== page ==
From CNN's Naomi Thomas

A health worker prepares a dose of Covishield, AstraZeneca/Oxford's Covid-19 coronavirus vaccine made by India's Serum Institute, at an army hospital in Colombo on January 29.
A health worker prepares a dose of Covishield, AstraZeneca/Oxford's Covid-19 coronavirus vaccine made by India's Serum Institute, at an army hospital in Colombo on January 29. Ishara S. Kodikara/AFP/Getty Images

The AstraZeneca/Oxford Covid-19 vaccine was listed by the World Health Organization for emergency use on Monday, meaning that it can be rolled out globally through COVAX.

“Today we have even more reason to be hopeful of bringing the pandemic under control,” WHO Director-General Tedros Adhanom Ghebreyesus said during a news briefing in Geneva on Monday. “Today, WHO gave emergency use listing to two versions of the Oxford-AstraZeneca vaccine, giving the green light for these vaccines to be rolled out globally through COVAX.”

Tedros explained that the “two versions” are the same vaccine being manufactured by two different producers – AstraZeneca-SKBio and the Serum Institute of India. They require separate reviews and approvals, as they are being made in different production plants.

Emergency use listing assesses the quality, safety and efficacy of Covid-19 vaccines and is a prerequisite for the vaccines to be part of the COVAX supply, as well as allowing countries to expedite their own regulatory approval, according to a WHO news release, also on Monday.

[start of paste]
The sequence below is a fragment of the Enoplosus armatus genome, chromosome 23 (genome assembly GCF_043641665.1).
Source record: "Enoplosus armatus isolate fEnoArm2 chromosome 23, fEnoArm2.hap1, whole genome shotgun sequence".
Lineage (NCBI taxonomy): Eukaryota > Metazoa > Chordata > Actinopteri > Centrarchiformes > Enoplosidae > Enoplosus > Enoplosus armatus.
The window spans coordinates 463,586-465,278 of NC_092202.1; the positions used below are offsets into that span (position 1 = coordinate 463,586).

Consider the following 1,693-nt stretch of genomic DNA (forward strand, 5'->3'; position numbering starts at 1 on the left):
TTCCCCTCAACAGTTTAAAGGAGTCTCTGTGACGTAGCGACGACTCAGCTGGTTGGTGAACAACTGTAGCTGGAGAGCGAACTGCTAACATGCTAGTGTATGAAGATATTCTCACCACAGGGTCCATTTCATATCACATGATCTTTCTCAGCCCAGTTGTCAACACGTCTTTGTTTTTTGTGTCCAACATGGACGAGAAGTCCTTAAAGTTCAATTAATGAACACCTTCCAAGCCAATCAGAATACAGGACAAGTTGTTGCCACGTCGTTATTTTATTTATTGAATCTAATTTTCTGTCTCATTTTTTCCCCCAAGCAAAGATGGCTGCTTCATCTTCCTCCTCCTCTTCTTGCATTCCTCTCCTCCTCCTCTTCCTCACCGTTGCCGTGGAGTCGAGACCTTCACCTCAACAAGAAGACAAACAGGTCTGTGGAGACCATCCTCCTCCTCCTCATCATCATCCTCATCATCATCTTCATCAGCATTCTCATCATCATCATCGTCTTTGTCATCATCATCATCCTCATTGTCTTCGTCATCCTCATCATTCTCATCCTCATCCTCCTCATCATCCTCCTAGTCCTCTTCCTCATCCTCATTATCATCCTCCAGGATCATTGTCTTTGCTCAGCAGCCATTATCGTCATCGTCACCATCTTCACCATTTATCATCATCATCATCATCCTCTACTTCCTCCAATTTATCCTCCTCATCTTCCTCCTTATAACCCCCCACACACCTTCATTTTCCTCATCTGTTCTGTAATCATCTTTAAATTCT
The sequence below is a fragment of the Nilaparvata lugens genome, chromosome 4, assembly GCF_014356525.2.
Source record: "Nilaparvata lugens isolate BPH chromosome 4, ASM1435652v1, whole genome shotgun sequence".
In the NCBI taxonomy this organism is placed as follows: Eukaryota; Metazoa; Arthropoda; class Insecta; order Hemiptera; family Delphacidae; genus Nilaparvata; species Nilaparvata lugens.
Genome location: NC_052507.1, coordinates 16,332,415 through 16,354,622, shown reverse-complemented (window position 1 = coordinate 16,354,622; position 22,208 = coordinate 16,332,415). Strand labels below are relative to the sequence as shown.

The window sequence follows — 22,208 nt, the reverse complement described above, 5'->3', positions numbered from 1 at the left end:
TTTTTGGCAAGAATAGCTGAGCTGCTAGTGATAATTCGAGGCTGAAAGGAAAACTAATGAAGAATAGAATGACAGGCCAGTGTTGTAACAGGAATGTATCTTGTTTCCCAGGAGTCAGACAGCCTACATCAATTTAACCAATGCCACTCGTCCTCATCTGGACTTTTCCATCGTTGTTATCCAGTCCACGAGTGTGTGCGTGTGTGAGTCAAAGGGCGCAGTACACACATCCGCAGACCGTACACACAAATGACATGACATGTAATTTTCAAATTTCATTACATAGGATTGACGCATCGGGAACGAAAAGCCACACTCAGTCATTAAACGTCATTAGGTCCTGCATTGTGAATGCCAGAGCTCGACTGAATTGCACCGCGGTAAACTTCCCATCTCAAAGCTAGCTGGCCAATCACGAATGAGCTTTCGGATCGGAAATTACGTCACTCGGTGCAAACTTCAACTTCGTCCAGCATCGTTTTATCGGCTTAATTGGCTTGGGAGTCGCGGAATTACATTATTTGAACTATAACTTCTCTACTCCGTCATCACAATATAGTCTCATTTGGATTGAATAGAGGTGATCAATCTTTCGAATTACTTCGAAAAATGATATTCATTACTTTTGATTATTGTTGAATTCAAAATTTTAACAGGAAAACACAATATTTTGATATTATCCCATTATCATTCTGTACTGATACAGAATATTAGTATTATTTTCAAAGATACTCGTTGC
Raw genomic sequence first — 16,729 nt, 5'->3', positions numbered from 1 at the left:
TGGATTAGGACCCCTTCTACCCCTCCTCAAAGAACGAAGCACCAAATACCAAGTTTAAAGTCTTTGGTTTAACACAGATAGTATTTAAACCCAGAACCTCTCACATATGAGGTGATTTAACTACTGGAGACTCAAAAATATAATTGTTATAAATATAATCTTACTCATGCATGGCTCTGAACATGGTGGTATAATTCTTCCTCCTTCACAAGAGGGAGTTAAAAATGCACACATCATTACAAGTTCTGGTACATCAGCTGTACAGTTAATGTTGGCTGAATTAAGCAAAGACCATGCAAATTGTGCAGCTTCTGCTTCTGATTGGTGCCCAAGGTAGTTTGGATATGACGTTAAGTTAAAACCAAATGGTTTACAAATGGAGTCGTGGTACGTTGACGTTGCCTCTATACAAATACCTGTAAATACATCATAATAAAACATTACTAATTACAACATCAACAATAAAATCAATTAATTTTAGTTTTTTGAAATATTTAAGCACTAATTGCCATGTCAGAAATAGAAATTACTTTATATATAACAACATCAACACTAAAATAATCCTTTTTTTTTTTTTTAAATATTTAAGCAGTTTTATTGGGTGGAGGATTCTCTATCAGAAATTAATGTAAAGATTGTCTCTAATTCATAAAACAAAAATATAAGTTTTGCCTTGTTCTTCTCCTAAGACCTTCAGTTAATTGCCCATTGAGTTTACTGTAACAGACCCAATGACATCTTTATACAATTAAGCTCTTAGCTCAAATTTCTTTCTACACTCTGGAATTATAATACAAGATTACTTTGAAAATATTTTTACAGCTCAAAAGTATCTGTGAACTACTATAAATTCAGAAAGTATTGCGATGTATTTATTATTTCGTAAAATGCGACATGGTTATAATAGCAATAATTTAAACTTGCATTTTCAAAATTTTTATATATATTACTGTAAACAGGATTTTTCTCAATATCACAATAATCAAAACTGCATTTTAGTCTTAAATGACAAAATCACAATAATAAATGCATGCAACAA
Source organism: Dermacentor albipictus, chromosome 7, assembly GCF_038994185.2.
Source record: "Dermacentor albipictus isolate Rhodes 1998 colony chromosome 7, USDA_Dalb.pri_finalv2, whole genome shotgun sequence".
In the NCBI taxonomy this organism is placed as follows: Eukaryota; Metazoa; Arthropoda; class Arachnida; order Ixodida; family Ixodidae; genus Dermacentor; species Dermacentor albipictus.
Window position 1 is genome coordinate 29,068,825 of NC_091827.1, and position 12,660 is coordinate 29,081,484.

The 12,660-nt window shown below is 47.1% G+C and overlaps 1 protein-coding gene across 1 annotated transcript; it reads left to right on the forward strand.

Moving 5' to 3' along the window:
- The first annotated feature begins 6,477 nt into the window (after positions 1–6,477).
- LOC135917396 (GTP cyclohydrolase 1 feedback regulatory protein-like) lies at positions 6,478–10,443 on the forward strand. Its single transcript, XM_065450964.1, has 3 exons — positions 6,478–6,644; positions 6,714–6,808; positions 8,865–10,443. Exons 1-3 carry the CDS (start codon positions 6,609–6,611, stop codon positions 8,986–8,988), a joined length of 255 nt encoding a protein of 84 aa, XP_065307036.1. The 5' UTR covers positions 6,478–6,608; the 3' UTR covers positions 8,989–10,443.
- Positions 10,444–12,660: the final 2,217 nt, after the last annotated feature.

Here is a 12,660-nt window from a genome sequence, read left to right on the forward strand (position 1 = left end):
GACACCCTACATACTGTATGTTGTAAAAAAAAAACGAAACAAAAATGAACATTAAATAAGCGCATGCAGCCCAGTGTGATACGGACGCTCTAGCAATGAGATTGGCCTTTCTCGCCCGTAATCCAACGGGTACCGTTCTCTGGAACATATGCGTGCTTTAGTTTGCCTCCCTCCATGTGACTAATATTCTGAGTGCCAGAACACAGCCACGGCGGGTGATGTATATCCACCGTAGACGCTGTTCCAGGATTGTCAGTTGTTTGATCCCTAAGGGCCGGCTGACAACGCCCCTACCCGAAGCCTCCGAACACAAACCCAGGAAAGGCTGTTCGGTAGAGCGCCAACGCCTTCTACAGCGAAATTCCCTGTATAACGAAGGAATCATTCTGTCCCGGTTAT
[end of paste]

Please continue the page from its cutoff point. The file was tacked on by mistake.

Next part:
For the two AstraZeneca/Oxford vaccines, WHO assessed the quality, safety and efficacy data, risk management plans and programmatic suitability in less than four weeks. On Feb. 8, the vaccine was reviewed by WHO’s Strategic Advisory Group of Experts on Immunization (SAGE), who recommended the vaccine for all groups age 18 and above.

SAGE recommended use of the vaccine for all people ages 18 and older, and that the two doses are administered eight to 12 weeks apart. Their interim recommendations say that it has an efficacy of 63.09% against symptomatic infection.

Along with the Pfizer/BioNTech vaccine, these are the second and third vaccines to receive emergency use listing by WHO, Tedros said. Experts say they could have a major global impact because they cost less and are more easily distributed, since they do not have ultra-cold chain requirements.

1:37 p.m. ET, February 15, 2021

Illinois surpasses 20,000 coronavirus-related deaths 

From CNN's Gregory Lemos and Brad Parks 

The Illinois Department of Public Health Monday reported 41 new Covid-19 related deaths, bringing the total number of lives lost in the state since the pandemic began to 20,002, according to a statement from the department.  

The department reported 1,420 new cases of Covid-19 and a 3.5% positivity rate. There are 1,789 people hospitalized with Covid-19, 389 patients in the ICU and 184 on ventilators.

Nearly 1.2 million people have been diagnosed with Covid-19 in the state of Illinois since health department began tracking data, according to the statement.